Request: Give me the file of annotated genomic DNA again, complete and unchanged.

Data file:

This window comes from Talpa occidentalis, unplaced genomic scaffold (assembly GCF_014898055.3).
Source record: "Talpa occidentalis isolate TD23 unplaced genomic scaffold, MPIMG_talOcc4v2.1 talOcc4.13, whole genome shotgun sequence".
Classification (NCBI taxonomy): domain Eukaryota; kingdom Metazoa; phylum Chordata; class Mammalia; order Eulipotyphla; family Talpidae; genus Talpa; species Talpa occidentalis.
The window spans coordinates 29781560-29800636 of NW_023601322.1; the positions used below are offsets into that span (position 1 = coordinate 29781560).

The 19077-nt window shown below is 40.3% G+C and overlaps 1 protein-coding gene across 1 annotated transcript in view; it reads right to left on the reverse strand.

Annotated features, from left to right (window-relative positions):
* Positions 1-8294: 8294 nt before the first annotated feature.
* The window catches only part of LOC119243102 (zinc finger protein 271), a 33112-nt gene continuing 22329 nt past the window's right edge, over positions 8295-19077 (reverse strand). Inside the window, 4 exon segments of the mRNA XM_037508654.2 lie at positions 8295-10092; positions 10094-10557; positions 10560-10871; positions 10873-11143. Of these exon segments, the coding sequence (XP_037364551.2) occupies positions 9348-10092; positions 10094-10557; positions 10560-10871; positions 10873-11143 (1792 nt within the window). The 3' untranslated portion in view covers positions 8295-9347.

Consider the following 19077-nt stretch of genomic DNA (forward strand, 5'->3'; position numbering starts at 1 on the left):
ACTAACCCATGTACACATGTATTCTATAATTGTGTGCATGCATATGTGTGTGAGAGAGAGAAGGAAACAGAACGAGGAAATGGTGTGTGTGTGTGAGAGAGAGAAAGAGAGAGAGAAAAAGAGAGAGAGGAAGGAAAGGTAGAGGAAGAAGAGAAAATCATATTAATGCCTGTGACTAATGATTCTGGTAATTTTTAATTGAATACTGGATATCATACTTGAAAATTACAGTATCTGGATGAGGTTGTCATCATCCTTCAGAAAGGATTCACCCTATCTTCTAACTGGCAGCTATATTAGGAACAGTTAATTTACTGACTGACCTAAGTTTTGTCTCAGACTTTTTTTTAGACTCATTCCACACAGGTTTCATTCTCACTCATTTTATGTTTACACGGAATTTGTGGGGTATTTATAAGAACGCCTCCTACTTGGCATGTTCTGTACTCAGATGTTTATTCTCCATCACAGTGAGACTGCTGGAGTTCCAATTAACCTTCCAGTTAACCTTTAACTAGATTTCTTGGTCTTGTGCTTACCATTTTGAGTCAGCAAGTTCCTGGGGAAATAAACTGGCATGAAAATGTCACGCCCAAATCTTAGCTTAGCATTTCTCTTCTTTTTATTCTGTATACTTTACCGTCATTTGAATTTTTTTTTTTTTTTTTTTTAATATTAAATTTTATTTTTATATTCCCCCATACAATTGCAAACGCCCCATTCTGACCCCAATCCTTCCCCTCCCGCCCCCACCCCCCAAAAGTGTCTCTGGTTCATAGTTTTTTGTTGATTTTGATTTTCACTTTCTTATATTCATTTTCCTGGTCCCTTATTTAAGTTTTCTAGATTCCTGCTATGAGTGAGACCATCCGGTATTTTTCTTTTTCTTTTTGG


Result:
This window comes from Talpa occidentalis, unplaced genomic scaffold (assembly GCF_014898055.3).
Source record: "Talpa occidentalis isolate TD23 unplaced genomic scaffold, MPIMG_talOcc4v2.1 talOcc4.13, whole genome shotgun sequence".
Classification (NCBI taxonomy): domain Eukaryota; kingdom Metazoa; phylum Chordata; class Mammalia; order Eulipotyphla; family Talpidae; genus Talpa; species Talpa occidentalis.
The window spans coordinates 29781560-29800636 of NW_023601322.1; the positions used below are offsets into that span (position 1 = coordinate 29781560).

The 19077-nt window shown below is 40.3% G+C and overlaps 1 protein-coding gene across 1 annotated transcript in view; it reads right to left on the reverse strand.

Annotated features, from left to right (window-relative positions):
* Positions 1-8294: 8294 nt before the first annotated feature.
* The window catches only part of LOC119243102 (zinc finger protein 271), a 33112-nt gene continuing 22329 nt past the window's right edge, over positions 8295-19077 (reverse strand). Inside the window, 4 exon segments of the mRNA XM_037508654.2 lie at positions 8295-10092; positions 10094-10557; positions 10560-10871; positions 10873-11143. Of these exon segments, the coding sequence (XP_037364551.2) occupies positions 9348-10092; positions 10094-10557; positions 10560-10871; positions 10873-11143 (1792 nt within the window). The 3' untranslated portion in view covers positions 8295-9347.

Consider the following 19077-nt stretch of genomic DNA (forward strand, 5'->3'; position numbering starts at 1 on the left):
ACTAACCCATGTACACATGTATTCTATAATTGTGTGCATGCATATGTGTGTGAGAGAGAGAAGGAAACAGAACGAGGAAATGGTGTGTGTGTGTGAGAGAGAGAAAGAGAGAGAGAAAAAGAGAGAGAGGAAGGAAAGGTAGAGGAAGAAGAGAAAATCATATTAATGCCTGTGACTAATGATTCTGGTAATTTTTAATTGAATACTGGATATCATACTTGAAAATTACAGTATCTGGATGAGGTTGTCATCATCCTTCAGAAAGGATTCACCCTATCTTCTAACTGGCAGCTATATTAGGAACAGTTAATTTACTGACTGACCTAAGTTTTGTCTCAGACTTTTTTTTAGACTCATTCCACACAGGTTTCATTCTCACTCATTTTATGTTTACACGGAATTTGTGGGGTATTTATAAGAACGCCTCCTACTTGGCATGTTCTGTACTCAGATGTTTATTCTCCATCACAGTGAGACTGCTGGAGTTCCAATTAACCTTCCAGTTAACCTTTAACTAGATTTCTTGGTCTTGTGCTTACCATTTTGAGTCAGCAAGTTCCTGGGGAAATAAACTGGCATGAAAATGTCACGCCCAAATCTTAGCTTAGCATTTCTCTTCTTTTTATTCTGTATACTTTACCGTCATTTGAATTTTTTTTTTTTTTTTTTTTAATATTAAATTTTATTTTTATATTCCCCCATACAATTGCAAACGCCCCATTCTGACCCCAATCCTTCCCCTCCCGCCCCCACCCCCCAAAAGTGTCTCTGGTTCATAGTTTTTTGTTGATTTTGATTTTCACTTTCTTATATTCATTTTCCTGGTCCCTTATTTAAGTTTTCTAGATTCCTGCTATGAGTGAGACCATCCGGTATTTTTCTTTTTCTTTTTGG